It’s best to start your backup planning by defining the requirements for your data preservation. This involves determining the criticality of specific categories of data and assigning a value to it based on the consequences of losing access to it.
Identify and prioritise critical data
Once you understand which data is critical and which data you can continue to work without, you can start to determine processes to protect it. In some cases, you’ll need offsite data backups, so in the event that your office building is rendered uninhabitable by flood, fire or even through the pandemic, you still have access to your backup.
Decide where to store your backup
The process for removal of data from your organisation’s premises will likely be implemented using technology, such as uploading the data to your cloud storage provider. For those of you with smaller operations, it may be as simple as taking a backup offsite yourself at the end of each day and storing it in a fireproof safe in your home. This is why the process comes first, as you need to plan the outcome then look for the best way to achieve it, rather than jumping straight to a solution.
Calculate how much data can you afford to lose
Once you know what is critical, you can determine how often you need to back data up. If you can afford to lose a week’s worth of data, then running a full back up once a week is fine. However, if the data is so critical you need every change to be recoverable, then you will need to commit every change to your backup solution too.
How quickly do you need to access your backup?
Some of your solutions may be slow to fully recover, while others will be fast. The speed of recovery can often directly relate to the cost of the solution. You may decide that if you can get all your data back, the speed is not so important.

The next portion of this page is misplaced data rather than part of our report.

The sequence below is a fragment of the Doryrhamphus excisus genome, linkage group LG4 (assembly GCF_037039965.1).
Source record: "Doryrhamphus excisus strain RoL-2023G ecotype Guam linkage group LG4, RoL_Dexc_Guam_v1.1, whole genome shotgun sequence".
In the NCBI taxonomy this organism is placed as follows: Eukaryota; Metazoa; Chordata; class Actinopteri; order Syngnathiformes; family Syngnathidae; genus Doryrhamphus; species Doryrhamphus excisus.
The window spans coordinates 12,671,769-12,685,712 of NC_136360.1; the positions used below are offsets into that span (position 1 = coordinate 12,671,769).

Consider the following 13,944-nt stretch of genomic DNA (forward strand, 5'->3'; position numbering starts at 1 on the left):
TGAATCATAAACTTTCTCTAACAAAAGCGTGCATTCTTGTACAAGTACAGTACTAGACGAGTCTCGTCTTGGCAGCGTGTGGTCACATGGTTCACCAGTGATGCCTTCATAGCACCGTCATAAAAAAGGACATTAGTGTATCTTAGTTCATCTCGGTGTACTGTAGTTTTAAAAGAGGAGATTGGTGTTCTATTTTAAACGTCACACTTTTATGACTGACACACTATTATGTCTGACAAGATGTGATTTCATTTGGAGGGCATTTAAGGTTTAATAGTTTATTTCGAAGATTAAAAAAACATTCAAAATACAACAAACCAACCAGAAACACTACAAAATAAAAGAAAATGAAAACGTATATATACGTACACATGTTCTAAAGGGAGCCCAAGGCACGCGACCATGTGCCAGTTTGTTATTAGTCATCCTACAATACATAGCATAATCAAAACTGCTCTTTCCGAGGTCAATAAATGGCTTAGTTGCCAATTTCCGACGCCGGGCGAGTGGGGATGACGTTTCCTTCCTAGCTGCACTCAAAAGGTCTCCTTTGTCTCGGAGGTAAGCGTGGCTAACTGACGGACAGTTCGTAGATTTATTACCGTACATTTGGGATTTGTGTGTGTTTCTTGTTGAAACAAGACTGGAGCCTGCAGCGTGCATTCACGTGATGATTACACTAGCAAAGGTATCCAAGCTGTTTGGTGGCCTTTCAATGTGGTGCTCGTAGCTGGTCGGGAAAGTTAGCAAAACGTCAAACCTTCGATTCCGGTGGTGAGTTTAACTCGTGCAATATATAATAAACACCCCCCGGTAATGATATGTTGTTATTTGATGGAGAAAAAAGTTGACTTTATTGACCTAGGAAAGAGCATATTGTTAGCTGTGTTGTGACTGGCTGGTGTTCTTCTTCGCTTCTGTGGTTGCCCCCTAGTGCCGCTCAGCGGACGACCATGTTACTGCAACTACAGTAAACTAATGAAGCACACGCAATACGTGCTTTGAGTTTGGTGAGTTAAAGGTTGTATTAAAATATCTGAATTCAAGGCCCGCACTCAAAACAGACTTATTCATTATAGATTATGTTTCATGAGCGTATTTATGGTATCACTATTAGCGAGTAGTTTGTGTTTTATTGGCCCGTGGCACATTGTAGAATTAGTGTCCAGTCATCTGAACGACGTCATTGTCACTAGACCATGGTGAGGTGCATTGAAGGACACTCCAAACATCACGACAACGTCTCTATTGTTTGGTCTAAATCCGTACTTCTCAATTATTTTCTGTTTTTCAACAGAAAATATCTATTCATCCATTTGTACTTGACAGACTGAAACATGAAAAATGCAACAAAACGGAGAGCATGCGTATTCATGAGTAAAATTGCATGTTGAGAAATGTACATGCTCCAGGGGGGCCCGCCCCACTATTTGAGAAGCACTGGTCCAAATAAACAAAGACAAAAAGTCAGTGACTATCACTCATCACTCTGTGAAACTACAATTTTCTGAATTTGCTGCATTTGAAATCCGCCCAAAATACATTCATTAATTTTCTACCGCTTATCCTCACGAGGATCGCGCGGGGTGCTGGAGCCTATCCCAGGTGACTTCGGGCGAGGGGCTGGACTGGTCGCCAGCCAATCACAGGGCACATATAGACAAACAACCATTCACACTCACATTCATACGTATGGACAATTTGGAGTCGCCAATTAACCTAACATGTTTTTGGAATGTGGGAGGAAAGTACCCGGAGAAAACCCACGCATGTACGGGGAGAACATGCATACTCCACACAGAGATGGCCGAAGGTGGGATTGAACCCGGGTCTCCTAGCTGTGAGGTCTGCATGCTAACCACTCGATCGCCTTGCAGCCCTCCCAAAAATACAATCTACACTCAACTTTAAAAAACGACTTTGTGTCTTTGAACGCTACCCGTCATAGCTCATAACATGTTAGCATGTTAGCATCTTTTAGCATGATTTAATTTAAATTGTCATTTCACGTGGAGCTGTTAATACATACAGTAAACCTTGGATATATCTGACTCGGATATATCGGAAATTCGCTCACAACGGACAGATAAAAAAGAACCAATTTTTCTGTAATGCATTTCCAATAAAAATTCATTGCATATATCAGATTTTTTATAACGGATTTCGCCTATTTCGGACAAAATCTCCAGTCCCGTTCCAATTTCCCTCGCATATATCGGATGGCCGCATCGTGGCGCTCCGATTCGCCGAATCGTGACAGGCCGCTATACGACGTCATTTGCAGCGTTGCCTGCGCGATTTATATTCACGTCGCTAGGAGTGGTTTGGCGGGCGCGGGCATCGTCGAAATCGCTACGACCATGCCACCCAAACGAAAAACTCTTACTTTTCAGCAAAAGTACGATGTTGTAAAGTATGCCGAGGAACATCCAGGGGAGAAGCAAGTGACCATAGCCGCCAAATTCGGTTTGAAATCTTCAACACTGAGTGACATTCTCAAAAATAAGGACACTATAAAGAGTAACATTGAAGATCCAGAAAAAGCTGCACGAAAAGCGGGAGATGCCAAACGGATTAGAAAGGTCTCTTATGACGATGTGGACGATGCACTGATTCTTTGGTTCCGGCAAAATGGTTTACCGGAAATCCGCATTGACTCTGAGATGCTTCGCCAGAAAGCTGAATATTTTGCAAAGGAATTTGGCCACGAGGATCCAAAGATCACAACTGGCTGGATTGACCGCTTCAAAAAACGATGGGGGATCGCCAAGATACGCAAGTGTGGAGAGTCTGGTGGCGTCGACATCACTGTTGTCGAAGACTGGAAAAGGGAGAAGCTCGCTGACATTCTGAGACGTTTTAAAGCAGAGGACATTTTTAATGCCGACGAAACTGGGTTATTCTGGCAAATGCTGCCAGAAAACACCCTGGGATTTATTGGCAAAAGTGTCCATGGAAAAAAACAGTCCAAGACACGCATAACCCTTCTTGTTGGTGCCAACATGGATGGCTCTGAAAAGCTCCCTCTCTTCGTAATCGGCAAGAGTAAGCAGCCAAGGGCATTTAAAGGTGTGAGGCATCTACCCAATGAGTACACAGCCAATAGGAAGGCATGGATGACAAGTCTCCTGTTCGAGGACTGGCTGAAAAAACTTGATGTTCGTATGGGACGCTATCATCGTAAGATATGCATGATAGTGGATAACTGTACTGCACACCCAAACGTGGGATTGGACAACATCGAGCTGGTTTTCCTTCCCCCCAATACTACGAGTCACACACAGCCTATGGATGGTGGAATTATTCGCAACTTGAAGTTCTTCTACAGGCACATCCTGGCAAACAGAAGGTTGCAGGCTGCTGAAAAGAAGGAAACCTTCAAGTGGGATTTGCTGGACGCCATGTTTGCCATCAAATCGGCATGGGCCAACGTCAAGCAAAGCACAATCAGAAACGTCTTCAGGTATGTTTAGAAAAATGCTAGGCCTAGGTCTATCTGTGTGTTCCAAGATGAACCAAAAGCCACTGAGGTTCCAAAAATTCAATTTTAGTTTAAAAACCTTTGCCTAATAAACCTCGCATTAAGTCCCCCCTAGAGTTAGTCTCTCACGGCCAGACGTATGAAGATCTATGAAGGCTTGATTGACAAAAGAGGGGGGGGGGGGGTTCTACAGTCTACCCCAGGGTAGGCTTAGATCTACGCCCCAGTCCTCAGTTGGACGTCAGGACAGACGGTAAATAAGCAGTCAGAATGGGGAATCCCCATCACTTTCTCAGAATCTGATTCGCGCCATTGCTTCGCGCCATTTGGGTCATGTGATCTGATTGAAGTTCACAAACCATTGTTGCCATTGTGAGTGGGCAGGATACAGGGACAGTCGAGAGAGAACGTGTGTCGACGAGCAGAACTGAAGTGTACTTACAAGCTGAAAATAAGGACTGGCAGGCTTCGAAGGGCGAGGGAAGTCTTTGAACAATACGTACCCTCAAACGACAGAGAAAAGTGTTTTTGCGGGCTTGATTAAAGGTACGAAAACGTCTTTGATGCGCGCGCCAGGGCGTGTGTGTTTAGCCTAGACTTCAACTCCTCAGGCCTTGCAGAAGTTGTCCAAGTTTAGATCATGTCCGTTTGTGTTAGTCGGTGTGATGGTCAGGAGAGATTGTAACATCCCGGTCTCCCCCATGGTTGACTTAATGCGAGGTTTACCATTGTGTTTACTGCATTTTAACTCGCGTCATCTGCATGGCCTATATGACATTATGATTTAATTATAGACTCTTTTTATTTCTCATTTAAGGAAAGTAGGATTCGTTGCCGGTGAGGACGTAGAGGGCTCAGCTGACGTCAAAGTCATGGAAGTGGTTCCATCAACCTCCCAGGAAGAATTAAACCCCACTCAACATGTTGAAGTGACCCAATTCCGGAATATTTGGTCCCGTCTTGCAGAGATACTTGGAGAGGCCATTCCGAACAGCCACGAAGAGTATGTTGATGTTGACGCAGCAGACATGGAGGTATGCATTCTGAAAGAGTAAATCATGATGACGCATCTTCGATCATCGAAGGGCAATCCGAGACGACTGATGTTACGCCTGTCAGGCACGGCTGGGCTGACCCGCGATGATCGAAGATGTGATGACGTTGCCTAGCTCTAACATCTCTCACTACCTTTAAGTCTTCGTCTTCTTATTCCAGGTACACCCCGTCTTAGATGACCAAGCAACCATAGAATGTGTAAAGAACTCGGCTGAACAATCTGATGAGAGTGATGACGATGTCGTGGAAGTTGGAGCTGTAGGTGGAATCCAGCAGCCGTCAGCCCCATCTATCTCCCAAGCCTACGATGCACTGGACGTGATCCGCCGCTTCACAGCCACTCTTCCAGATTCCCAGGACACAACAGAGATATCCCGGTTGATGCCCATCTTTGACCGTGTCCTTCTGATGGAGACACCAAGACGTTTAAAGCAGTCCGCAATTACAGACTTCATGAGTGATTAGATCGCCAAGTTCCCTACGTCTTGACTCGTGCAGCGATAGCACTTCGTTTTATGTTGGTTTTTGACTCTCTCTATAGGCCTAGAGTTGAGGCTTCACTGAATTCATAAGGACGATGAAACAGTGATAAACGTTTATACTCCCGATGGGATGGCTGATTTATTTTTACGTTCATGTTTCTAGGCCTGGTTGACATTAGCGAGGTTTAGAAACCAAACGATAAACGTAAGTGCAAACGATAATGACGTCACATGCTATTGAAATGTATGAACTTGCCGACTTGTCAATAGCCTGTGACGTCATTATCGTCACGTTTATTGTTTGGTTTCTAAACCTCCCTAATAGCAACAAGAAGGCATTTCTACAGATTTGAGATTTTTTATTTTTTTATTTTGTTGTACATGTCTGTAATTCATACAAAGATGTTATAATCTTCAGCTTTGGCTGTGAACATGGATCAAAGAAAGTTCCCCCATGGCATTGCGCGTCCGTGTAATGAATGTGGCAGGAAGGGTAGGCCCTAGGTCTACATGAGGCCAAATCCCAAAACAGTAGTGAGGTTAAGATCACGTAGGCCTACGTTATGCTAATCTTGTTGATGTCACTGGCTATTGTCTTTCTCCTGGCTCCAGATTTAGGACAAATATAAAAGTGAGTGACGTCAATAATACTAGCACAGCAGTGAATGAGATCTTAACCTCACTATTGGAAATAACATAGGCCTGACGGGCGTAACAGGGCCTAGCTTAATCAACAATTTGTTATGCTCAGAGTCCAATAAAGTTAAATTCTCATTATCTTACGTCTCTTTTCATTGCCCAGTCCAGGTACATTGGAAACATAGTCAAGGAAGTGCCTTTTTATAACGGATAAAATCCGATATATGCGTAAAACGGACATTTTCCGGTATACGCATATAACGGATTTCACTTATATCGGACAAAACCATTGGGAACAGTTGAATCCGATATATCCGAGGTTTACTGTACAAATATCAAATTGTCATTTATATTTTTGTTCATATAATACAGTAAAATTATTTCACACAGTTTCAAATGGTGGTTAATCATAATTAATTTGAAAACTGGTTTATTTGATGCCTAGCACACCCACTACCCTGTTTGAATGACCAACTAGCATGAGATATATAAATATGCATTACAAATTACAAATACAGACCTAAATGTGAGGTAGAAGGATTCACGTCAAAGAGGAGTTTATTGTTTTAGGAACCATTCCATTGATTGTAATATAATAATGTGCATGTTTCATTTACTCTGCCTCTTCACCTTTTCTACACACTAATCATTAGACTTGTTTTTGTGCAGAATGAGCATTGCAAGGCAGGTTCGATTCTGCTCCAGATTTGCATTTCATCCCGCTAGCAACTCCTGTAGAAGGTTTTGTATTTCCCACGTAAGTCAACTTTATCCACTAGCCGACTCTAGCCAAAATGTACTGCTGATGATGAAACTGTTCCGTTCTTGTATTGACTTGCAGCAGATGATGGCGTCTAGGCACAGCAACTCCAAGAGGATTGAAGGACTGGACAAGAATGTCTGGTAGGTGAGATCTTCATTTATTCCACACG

Data retention period
How far back do you need to go to recover your data? For some, being able to recover the last full backup will be good enough, for others it may be a case of being able to recover files or datasets from 12 months ago, or even a few years prior e.g. law firms and organisations with regulatory compliance requirements may need to recover data from up to seven years ago, or more.
How you choose to store your data has cost implications. It’s a balance of cost , usability and long-term compatibility with modern technology solutions as they evolve.
Mitigating cyber attacks
Cyber attacks can cause serious problems for your business, especially where data is either stolen or held to ransom. Business continuity can be almost impossible, you only need to look at examples such as the Toll Group ransomware attacks to see how this can play out.
The danger of ransomware attacks
Ransomware is particularly concerning, as attackers can wait for a long time before they notify you of their position. In some cases, this means an organisation’s backup solutions end up overwriting good backups with tarnished data, making recovery impossible. When this happens, the attacker has the upper hand.
In the scenario where you store many weeks’ worth of backups, you may have a better chance of recovering your data. However this comes at a financial cost, as you will pay more for your storage space.
Education sector ransomware attacks
Ransomware attacks can happen to any organisation. While Health Service Providers and Financial Institutions are two of the top industries reported to be impacted by data breaches, the Education sector has not been left unscathed. Ransomware attacks on the NSW Department of Education and the REvil ransomware attack on Kaseya that hit schools in New Zealand have given us real insights into the disruption that can be caused.
Review your data recovery plan
Backups are one of the most useful and effective cyber security controls in data recovery – ask any system administrator. Regardless of what tools you are using (here are some recommendations from the Open Source Community), planning your solution and ensuring you undertake regular testing to make sure it works is key to maintaining your cyber resilience.